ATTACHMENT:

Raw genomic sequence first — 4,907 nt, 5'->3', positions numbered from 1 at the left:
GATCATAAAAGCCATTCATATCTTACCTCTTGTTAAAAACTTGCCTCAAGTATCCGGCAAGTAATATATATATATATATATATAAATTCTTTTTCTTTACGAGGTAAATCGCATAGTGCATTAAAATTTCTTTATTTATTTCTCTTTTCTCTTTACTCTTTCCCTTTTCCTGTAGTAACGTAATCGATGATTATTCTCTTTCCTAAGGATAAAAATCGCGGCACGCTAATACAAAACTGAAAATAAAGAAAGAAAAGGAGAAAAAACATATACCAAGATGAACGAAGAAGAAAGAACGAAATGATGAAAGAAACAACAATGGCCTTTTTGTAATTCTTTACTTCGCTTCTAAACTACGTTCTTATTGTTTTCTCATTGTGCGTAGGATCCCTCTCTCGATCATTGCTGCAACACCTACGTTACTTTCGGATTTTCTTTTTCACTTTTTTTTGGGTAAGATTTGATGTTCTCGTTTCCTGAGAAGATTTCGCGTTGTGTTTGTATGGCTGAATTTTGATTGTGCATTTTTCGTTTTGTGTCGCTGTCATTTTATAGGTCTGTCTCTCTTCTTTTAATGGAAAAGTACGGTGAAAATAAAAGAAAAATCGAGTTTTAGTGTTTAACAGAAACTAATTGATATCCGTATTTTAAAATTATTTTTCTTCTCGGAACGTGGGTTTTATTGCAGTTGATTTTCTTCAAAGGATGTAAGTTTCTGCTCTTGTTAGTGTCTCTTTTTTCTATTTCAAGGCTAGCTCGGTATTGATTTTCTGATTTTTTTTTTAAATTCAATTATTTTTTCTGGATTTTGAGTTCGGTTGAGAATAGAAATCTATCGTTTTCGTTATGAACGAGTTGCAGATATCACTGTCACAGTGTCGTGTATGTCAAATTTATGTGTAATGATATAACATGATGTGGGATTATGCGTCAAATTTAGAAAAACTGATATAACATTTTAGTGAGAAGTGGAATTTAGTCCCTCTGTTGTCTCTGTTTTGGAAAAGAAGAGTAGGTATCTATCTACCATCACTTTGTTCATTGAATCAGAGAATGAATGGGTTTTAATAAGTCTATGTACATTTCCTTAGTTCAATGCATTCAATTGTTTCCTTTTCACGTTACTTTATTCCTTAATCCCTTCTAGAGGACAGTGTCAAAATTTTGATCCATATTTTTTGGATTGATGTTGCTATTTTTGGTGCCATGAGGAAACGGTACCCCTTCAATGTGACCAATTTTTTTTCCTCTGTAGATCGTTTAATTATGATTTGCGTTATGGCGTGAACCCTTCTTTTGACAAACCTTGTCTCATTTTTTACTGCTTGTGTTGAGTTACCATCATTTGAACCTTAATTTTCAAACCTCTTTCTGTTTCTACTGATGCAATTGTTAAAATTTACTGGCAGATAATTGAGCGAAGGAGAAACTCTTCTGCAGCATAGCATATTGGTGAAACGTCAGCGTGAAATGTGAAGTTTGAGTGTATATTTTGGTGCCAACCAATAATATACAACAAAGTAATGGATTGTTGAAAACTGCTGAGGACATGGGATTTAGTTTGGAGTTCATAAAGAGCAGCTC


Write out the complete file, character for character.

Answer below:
Raw genomic sequence first — 4,907 nt, 5'->3', positions numbered from 1 at the left:
GATCATAAAAGCCATTCATATCTTACCTCTTGTTAAAAACTTGCCTCAAGTATCCGGCAAGTAATATATATATATATATATATAAATTCTTTTTCTTTACGAGGTAAATCGCATAGTGCATTAAAATTTCTTTATTTATTTCTCTTTTCTCTTTACTCTTTCCCTTTTCCTGTAGTAACGTAATCGATGATTATTCTCTTTCCTAAGGATAAAAATCGCGGCACGCTAATACAAAACTGAAAATAAAGAAAGAAAAGGAGAAAAAACATATACCAAGATGAACGAAGAAGAAAGAACGAAATGATGAAAGAAACAACAATGGCCTTTTTGTAATTCTTTACTTCGCTTCTAAACTACGTTCTTATTGTTTTCTCATTGTGCGTAGGATCCCTCTCTCGATCATTGCTGCAACACCTACGTTACTTTCGGATTTTCTTTTTCACTTTTTTTTGGGTAAGATTTGATGTTCTCGTTTCCTGAGAAGATTTCGCGTTGTGTTTGTATGGCTGAATTTTGATTGTGCATTTTTCGTTTTGTGTCGCTGTCATTTTATAGGTCTGTCTCTCTTCTTTTAATGGAAAAGTACGGTGAAAATAAAAGAAAAATCGAGTTTTAGTGTTTAACAGAAACTAATTGATATCCGTATTTTAAAATTATTTTTCTTCTCGGAACGTGGGTTTTATTGCAGTTGATTTTCTTCAAAGGATGTAAGTTTCTGCTCTTGTTAGTGTCTCTTTTTTCTATTTCAAGGCTAGCTCGGTATTGATTTTCTGATTTTTTTTTTAAATTCAATTATTTTTTCTGGATTTTGAGTTCGGTTGAGAATAGAAATCTATCGTTTTCGTTATGAACGAGTTGCAGATATCACTGTCACAGTGTCGTGTATGTCAAATTTATGTGTAATGATATAACATGATGTGGGATTATGCGTCAAATTTAGAAAAACTGATATAACATTTTAGTGAGAAGTGGAATTTAGTCCCTCTGTTGTCTCTGTTTTGGAAAAGAAGAGTAGGTATCTATCTACCATCACTTTGTTCATTGAATCAGAGAATGAATGGGTTTTAATAAGTCTATGTACATTTCCTTAGTTCAATGCATTCAATTGTTTCCTTTTCACGTTACTTTATTCCTTAATCCCTTCTAGAGGACAGTGTCAAAATTTTGATCCATATTTTTTGGATTGATGTTGCTATTTTTGGTGCCATGAGGAAACGGTACCCCTTCAATGTGACCAATTTTTTTTCCTCTGTAGATCGTTTAATTATGATTTGCGTTATGGCGTGAACCCTTCTTTTGACAAACCTTGTCTCATTTTTTACTGCTTGTGTTGAGTTACCATCATTTGAACCTTAATTTTCAAACCTCTTTCTGTTTCTACTGATGCAATTGTTAAAATTTACTGGCAGATAATTGAGCGAAGGAGAAACTCTTCTGCAGCATAGCATATTGGTGAAACGTCAGCGTGAAATGTGAAGTTTGAGTGTATATTTTGGTGCCAACCAATAATATACAACAAAGTAATGGATTGTTGAAAACTGCTGAGGACATGGGATTTAGTTTGGAGTTCATAAAGAGCAGCTC